Arts

Damn Yankees hits home run with audience

By Kat Capossela
Staff Writer

One of the more mainstream musicals Director Mark Lindberg P’15 has selected over the years, this winter’s production of musical comedy Damn Yankees brought to life a 1950s baseball rivalry that had audiences enthralled.

The three productions from March 5–7 began with 50-year-old baseball fanatic Joe Boyd (Alex Medzorian ’15) ignoring the pleas of his wife (Chloe Tinagero ’15) to drop his unhealthy obsession with the failing Washington Senators. The game changes when the devil, “Mr. Applegate” (James Lindberg ’15), offers Joe a deal: if he gives up his marriage and sells his soul, Joe will become the slugger the Senators need to beat the Yankees. Accepting, Joe becomes the young, agile Joe Hardy (Tynan Friend ’15) and has until September 24 at midnight to choose between his dream career and the love of his life.

“It’s more of an entertainment piece than shows have been in the past,” Tynan said. “I think that the audience really appreciates this heightened entertainment and the traditional Broadway spectacle style.”

Mr. Lindberg said he chose this well-known and light-hearted musical to branch out from the darker themes he has presented in years past and to give audiences variety from year to year.

Though producing Broadway musicals is always fun, Mr. Lindberg said adapting the shows’ technical needs to the school’s stage is always a challenge. Because few curtain drawings can occur, the 25 student actors must discreetly change the set while the production goes on. One 10-minute intermission was needed for the cast to quickly reshape the set to accommodate the many baseball park scenes.

Playing an overweight, middle-aged man, Alex said his biggest challenge was learning to maneuver with a fat suit on.

“It throws you off at first, but you get used to it,” he said.

Adding intrigue to the production were three kissing scenes between real-life old flames Tynan and Katie Massie ’16, the latter playing Lola, who must do the devil’s bidding because, over a century before, he transformed her from “the ugliest girl in Providence, Rhode Island” to a sultry seductress.

“I always get a kick out of watching Katie and Tynan make out,” said Zack Horwitz ’16, who played Van Buren, the Senators’ coach. “That never gets old.”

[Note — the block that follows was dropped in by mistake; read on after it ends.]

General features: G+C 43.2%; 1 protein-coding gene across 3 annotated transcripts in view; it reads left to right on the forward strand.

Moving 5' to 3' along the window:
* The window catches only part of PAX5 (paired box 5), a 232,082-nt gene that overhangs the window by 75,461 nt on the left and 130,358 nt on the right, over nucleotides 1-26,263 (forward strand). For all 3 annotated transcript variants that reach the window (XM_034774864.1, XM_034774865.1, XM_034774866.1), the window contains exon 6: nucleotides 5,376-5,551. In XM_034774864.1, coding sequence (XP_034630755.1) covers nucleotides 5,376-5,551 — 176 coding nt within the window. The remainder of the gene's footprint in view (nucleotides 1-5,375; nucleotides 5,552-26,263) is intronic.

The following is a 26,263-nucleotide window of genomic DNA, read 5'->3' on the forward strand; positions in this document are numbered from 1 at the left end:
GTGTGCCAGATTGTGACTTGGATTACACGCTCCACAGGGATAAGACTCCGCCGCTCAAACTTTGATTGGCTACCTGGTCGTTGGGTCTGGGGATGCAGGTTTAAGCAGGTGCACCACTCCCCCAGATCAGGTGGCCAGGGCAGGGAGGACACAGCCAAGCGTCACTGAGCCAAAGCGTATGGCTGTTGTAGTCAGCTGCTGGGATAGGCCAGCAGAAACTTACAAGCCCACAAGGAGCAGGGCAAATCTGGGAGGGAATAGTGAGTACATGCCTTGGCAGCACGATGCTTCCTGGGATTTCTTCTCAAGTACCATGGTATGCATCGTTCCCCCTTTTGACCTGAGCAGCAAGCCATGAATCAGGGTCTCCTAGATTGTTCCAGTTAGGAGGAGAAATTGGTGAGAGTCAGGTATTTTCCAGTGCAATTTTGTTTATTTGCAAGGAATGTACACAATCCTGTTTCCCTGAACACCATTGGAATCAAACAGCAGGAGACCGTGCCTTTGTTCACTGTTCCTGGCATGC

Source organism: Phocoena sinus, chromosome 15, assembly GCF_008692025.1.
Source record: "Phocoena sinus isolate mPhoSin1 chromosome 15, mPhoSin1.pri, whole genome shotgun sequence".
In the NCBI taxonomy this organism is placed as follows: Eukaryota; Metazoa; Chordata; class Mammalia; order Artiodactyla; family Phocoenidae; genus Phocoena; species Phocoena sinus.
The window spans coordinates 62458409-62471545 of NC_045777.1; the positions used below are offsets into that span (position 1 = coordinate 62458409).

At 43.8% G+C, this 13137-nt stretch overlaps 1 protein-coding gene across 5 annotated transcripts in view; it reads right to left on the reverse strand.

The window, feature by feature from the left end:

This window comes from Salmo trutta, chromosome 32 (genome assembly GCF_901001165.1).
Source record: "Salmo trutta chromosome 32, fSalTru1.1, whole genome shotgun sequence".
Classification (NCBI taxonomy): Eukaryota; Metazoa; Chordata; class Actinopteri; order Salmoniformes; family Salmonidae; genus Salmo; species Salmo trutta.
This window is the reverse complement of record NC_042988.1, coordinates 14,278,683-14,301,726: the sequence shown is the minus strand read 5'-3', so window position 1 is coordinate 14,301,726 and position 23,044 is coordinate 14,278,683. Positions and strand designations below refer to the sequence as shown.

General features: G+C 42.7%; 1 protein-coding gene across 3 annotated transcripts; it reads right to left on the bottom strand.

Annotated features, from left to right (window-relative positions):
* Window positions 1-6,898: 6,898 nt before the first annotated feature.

Mr. Lindberg reflected on the many amusing rehearsal moments as well.

“My philosophy is if we aren’t having a good time, the audience won’t either,” he said. “You must always have energy, and because of that, we are constantly having a great time.”

Both Tynan and Alex praised Hannah Martin ’15 and Sophie Attie ’16, who played bantering superfans Sister and Doris, for their hilarious dialogues.

“They work so well together on stage,” Tynan said, noting “their great comedic timing and chemistry that is palpable in their friendship off the stage.”

Alex additionally praised James’ dedication to his character and the performance of first-time actor Daniel Strodel ’16 as Senators player Rocky.

“The kid nailed it in the performance,” Alex said. “It’s been awesome to help him and to watch him rehearse and learn the process, and it’s obviously paid off.”

Chloe said Zack’s performance entertained her during the production.

“You want to smile when you hear Zack sing,” she said. “He’s literally playing himself.”

Mr. Lindberg commended all of the actors for coming out strong after snow days forced  the cast to miss over 16 hours of rehearsal.

But audience members from every quarter complimented the strength of the cast.

“There’s a lot of talent and really great characters. The whole thing was really amazing,” said Gina Foote P ’17, whose daughter—Charlotte Foote ’17—played a role in the Company. “Their voices were strong, and they were really confident in their roles. It was very believable acting.”

History Teacher Matt Turnbull praised the actors’ energy during the scene where the Senators won the pennant.

“Their joy felt genuine, both within the context of the play and in real life,” he said. “It felt like the actors were simultaneously in the world of the baseball stadium and celebrating their own performance on the stage.”

Fiona McCarey ’15 attended the performance Thursday after noon and then again on Friday night.

“I contemplated going again,” she said. “It was that good.”

Mr. Lindberg said his main goal has been continuous improvement.

“You want an audience to be engaged by a good piece of theater, ideally remembering these shows for the rest of their lives,” he added.

As for the actors, they were grateful to be part of the production and to work with friends in a different setting.

“We are a big team and community,” Zack said, “just like the Washington Senators.”

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